Monday, 8 August 2011

Peer review part 1

Is peer review over-rated?

"Referees are supposedly anonymous. However, the author, the editor, and the referees often work in small fields where everybody knows one another, and people's beliefs, foibles and writing styles are often well known, so this anonymity is often more theoretical than real. The theoretical reason for anonymity - that the referee can say what he pleases without consequences - is not always entirely true. The anonymity is one sided: the referee receives a paper with the name of the author at the top. The name of a famous and influential scientist at the top has an impact. The editor is very powerful, as he gets to select the referees and by choosing referees carefully clearly has influence whether a paper will be published or not. A good editor will choose referees of mixed levels of seniority (referees include everybody from graduate students to senior professors), and (in areas of some dispute) of mixed positions in any argument."
Peer review is inadequate to the task of assessing scientific findings for policymakers

"8 Academic studies on peer review to identify fraud and error have not painted a good picture of its ability to detect fraud and error. In the words of Richard Smith, the former editor of the British Medical Journal, "We have little evidence on the effectiveness of peer review, but we have considerable evidence of its defects. In addition to being poor at detecting gross defects and almost useless for detecting fraud, it is slow, expensive, profligate of academic time, highly subjective, something of a lottery, prone to bias and easily abused."

9 The CRU disclosures demonstrate that the peer review process can be subverted by a small but influential group of scientists. In the emails we see that there were at least four attempts to subvert journals[*] by putting pressure on editors to reject or delay submissions that were critical of mainstream climatology or to otherwise hinder sceptics. Editors who stood in the way of this group appear to have been forced from their posts. Articles by activist scientists were sent to sympathetic reviewers. Articles by sceptics were sent to hostile reviewers.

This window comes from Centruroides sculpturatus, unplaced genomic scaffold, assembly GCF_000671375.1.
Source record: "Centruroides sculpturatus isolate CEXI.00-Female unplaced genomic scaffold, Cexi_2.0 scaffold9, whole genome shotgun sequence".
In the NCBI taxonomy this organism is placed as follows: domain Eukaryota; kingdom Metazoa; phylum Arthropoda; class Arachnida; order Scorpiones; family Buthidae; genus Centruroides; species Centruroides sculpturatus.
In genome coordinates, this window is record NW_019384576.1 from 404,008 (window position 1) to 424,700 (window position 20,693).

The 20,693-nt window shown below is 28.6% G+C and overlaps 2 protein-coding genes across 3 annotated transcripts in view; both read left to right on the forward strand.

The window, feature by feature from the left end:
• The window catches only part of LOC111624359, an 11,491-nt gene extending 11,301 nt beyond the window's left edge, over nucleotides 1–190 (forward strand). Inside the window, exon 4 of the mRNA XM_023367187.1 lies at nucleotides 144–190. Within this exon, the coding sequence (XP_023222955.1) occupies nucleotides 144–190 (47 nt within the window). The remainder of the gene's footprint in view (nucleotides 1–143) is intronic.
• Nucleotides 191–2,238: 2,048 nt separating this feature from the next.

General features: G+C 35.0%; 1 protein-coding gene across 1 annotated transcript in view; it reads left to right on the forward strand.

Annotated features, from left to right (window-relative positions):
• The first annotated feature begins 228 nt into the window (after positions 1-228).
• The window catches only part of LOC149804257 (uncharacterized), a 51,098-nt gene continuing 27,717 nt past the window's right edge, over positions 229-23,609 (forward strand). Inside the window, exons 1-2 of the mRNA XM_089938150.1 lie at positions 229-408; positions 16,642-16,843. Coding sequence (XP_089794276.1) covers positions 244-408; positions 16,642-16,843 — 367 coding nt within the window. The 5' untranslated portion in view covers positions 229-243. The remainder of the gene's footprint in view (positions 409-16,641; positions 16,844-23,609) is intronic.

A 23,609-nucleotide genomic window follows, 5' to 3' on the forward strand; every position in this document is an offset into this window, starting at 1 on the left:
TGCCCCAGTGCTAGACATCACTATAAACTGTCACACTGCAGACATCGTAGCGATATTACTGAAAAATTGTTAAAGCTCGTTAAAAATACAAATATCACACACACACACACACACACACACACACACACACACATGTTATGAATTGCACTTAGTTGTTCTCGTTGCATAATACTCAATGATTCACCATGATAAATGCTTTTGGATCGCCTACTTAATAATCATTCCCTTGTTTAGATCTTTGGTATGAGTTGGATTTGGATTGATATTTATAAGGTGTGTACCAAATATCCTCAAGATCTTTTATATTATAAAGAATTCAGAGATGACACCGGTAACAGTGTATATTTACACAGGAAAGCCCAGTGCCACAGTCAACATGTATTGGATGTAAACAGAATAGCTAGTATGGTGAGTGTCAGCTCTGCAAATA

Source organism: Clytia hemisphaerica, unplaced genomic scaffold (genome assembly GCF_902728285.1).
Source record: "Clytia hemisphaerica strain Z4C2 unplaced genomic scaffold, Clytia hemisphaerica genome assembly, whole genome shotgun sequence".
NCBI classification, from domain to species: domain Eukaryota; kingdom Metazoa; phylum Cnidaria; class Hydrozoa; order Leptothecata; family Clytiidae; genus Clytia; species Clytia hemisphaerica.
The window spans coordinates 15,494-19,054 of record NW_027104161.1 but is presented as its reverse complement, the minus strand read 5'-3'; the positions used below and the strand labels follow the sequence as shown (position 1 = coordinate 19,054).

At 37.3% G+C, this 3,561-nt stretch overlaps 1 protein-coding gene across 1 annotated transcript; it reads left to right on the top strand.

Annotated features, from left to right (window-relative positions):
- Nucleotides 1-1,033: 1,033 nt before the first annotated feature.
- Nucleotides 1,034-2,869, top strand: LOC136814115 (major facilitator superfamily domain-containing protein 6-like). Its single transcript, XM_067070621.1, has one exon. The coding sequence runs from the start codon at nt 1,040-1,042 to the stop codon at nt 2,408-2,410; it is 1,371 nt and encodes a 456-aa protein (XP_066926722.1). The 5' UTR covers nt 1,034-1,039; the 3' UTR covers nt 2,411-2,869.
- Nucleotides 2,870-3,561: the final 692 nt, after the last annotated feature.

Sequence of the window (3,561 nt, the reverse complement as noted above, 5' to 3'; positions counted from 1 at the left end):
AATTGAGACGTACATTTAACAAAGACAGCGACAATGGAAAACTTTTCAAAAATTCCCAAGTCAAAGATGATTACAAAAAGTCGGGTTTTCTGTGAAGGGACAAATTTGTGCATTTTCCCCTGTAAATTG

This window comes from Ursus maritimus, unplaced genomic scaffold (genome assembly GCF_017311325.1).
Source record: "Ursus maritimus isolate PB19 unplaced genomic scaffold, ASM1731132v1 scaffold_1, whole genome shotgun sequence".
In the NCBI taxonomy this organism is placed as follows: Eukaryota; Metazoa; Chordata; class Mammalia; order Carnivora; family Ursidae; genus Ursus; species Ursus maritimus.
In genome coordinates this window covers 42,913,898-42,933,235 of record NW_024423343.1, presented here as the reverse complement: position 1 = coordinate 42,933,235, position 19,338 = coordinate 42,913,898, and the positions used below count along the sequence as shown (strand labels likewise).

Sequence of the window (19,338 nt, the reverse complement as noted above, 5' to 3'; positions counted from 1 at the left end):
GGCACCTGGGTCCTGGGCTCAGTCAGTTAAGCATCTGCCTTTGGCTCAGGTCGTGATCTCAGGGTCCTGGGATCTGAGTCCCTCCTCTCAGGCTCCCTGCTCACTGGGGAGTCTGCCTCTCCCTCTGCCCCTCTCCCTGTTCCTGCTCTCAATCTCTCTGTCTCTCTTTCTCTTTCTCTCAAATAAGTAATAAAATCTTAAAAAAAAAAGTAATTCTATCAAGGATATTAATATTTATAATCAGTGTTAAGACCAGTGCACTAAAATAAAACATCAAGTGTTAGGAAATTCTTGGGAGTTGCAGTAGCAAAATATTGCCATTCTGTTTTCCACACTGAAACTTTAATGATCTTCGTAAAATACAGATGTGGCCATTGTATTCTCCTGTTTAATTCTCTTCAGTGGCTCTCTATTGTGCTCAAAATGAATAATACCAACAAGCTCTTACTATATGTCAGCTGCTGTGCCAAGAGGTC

10 Policymakers need to be clear that peer review does not normally involve obtaining the scientific data and code used in a study and reproducing the findings. It is normally simply a read-through of a paper. This is adequate for finding glaring errors or non-original work. It is an absurdly inadequate process for justifying multi-billion pound decisions. As McCullough and McKitrick put it, "some government staff are surprised to find out that peer review does not involve checking data and calculations, while some academics are surprised that anyone thought it did".[3]

11 With scientists assessed on their productivity, in terms of numbers of papers published and citations achieved, there is little time for replication of the work of others. However, with peer review being such a weak check on scientific correctness, replication is the only way to ensure that decisions are taken on a sound scientific basis. Policymakers need to consider how they will ensure that scientific findings on which they base their decisions have been adequately replicated."
This Samizdata article mentions "peer-to-peer review" (with enough eyeballs all bugs are shallow). One problem is that scientists are not publishing enough data for their work to be properly evaluated or replicated. Though "
with enough eyeballs all bugs are shallow" relies on enough people devoting their eyeballs, which didn't happen with Wikileaks. Commenters at mention problems with "open peer review". All data should still be published though. All papers too (ArXiv).
"Lecturer plagiarised student's work
17 September 2004

A senior lecturer at Cardiff University has been suspended after an investigation panel found that he had plagiarised a former student's PhD thesis for articles published in two international journals.

Cardiff confirmed this week that an allegation of "misconduct in academic research" had been substantiated against Kamal Naser, a senior lecturer in accounting at the university's business school."

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